>* Regulation 10 of the EIA Regulations also requires applicants, where it is EIA development, to set out how they intend to publicise and consult on the preliminary environmental information (PEI). We note that in part 7 of the draft SoCC it is stated that the technical documents will include PEI, and reference is made in part 5 to this being made available but no specific details are given as to how this is to be publicised and consulted upon. No details are given as to what the PEI will comprise.
>* In the draft SoCC you set out specific dates for consultation. You may wish to consider any implications should you not be able to, for whatever reason, comply with these dates.
>* You should refer to paragraph 29 of the IPC guidance note 1, which states: "The SOCC should provide sufficient detail of the project, referring to both positive benefits to the local community that would result from the development and to the issues which could be considered negative elements of the NSIP so as to encourage participation in the process. The scale of the proposal should be described.". The SoCC does not appear to set out any potential negative elements from the scheme.
>* >You should note that sections 37(4) and 50 of the Planning Act allow the IPC to publish guidance about applications for development consent orders and how to comply with pre-application procedures respectively and IPC Guidance Notes 1 and 2 have been published under these powers. Applicants must have regard to DCLG and IPC Guidance about pre-application procedure (s.50(3)). Under section 55 of the Act we may accept an application only if we conclude among other things that the applicant has complied with the pre-application procedures in Chapter 2 of Part 5 of the Act. In deciding whether or not to accept an application the IPC must have regard to the extent to which the applicant has had regard to the guidance issued under s.50 (s.55(4)(c)). Applicants must give reasons for each respect in which guidance given under s.37(4) has not been followed (s.55(3)(d)). >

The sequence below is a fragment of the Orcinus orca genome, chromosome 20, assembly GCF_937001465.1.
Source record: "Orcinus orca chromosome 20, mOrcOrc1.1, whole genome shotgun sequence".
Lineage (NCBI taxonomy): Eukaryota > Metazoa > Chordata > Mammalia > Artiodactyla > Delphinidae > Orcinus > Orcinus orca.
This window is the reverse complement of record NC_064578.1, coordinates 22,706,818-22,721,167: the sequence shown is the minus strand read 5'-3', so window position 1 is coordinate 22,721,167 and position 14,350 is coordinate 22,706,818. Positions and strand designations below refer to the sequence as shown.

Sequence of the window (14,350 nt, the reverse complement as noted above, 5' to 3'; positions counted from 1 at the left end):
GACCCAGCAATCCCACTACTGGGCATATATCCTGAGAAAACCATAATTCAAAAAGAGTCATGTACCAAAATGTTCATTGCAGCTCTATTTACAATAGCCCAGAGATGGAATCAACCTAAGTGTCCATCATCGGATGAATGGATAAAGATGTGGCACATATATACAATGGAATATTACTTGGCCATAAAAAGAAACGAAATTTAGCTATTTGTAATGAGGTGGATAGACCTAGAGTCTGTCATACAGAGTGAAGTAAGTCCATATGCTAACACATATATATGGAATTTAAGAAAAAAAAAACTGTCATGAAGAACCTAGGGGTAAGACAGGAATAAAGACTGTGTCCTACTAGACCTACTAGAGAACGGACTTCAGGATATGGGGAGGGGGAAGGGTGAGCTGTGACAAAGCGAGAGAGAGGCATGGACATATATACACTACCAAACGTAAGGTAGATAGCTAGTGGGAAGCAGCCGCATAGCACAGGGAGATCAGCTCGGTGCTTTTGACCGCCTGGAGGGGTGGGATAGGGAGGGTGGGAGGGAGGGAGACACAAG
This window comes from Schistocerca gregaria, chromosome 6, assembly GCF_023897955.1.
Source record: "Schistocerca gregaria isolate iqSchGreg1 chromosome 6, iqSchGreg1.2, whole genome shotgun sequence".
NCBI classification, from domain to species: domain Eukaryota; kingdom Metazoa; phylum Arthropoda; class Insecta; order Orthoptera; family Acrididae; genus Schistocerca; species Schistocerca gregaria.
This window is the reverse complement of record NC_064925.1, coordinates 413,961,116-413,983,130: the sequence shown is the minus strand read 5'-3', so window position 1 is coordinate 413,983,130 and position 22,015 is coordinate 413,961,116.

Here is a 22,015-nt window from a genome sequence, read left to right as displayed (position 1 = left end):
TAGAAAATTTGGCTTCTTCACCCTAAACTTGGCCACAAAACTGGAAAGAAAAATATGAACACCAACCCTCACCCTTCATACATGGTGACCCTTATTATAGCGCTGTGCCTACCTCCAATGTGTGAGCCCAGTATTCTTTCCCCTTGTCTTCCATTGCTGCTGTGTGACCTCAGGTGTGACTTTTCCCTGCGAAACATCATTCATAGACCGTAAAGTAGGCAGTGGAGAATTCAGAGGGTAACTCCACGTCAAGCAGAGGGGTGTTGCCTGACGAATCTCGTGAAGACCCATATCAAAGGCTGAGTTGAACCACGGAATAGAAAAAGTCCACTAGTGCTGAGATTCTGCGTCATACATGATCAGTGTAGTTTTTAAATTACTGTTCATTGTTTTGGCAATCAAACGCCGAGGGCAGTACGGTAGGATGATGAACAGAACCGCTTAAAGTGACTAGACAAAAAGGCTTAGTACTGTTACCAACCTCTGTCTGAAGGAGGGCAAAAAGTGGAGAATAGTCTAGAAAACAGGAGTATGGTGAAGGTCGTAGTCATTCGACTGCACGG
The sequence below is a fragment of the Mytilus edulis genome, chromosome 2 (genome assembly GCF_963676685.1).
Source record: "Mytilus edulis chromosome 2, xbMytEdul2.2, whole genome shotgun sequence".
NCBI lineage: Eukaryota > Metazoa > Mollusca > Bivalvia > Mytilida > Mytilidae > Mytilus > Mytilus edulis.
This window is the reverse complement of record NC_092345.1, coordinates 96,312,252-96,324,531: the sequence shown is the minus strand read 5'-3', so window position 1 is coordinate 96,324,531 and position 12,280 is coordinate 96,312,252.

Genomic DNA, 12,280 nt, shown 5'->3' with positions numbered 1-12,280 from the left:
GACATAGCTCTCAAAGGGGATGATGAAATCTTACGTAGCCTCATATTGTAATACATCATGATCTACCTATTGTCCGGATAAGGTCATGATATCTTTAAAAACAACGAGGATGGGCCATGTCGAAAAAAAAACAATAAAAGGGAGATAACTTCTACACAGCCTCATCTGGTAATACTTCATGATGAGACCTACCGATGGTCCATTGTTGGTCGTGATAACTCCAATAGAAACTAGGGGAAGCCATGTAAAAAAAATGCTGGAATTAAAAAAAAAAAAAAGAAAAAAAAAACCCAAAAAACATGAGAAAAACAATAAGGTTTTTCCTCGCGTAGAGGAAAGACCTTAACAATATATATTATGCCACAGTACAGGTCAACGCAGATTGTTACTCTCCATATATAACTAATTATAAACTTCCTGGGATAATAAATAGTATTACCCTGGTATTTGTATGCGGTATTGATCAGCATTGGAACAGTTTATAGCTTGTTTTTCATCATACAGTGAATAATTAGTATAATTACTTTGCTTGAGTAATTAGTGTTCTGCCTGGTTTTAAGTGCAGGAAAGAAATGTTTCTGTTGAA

>Given the very limited time available to review the documents, this is as comprehensive a check of the document on matters of process as we have been able to carry out.

FBA - Sue Balsom
Enquiry received via email
Query regarding the requirement to consult under s42 regardless of EIA requirements.
There is a requirement to consult on the application under s42 whether the applicant decides to submit a screening request or supply notification that it proposes to provide an Environmental Statement (Regulation 6b of the EIA Regulations). However, as advised in my previous email, s42 consultation cannot be carried out until either a screening request or Reg 6 (b) has been received.

Scottish Power Energy Networks - Steven Edwards
Enquiry received via email
Request to know whether the company, as a statutory consultee, had been missed from either Environmental Impact Assessment consultation or other formal consultation
Thank you for your email. Through the Infrastructure Planning (EIA) Regulations 2009 process the applicant is required to submit either a screening request to the IPC or provide a Regulation 6 notification before starting formal consultation with Statutory Consultees. The applicant has currently not provided either a screening request or a Regulation 6 notification to the IPC at this time. Our current understanding is that the promoter will probably not request a scoping opinion from the IPC.

If a Regulation 6 notification is received, the IPC will write to all Statutory Consultees notifying them that the applicant intends to provide an Environmental Statement for the project in accordance with Regulation 9 of the EIA Regulations. Unless a scoping opinion is requested from the IPC, the IPC will not consult on the scope of the ES with the statutory consultees.

I hope that this provides some clarity on your concern. If you have any further queries, please may I suggest that you raise these directly with the applicant. Contact details can be found below:

Clive Callister

tel. 0162464119


SP Manweb - Steven Edwards
Enquiry received via phone
Enquirer is currently researching about the pre-application consultation process and asked:
Which section within the Act details the duty to publicise the proposed application and what is the minimum timeframe for consultation responses?
s48 of the Act states that an applicant must publicise the proposed application. The publication must include a deadline for the receipt of responses to the publicity (min 28 day time frame).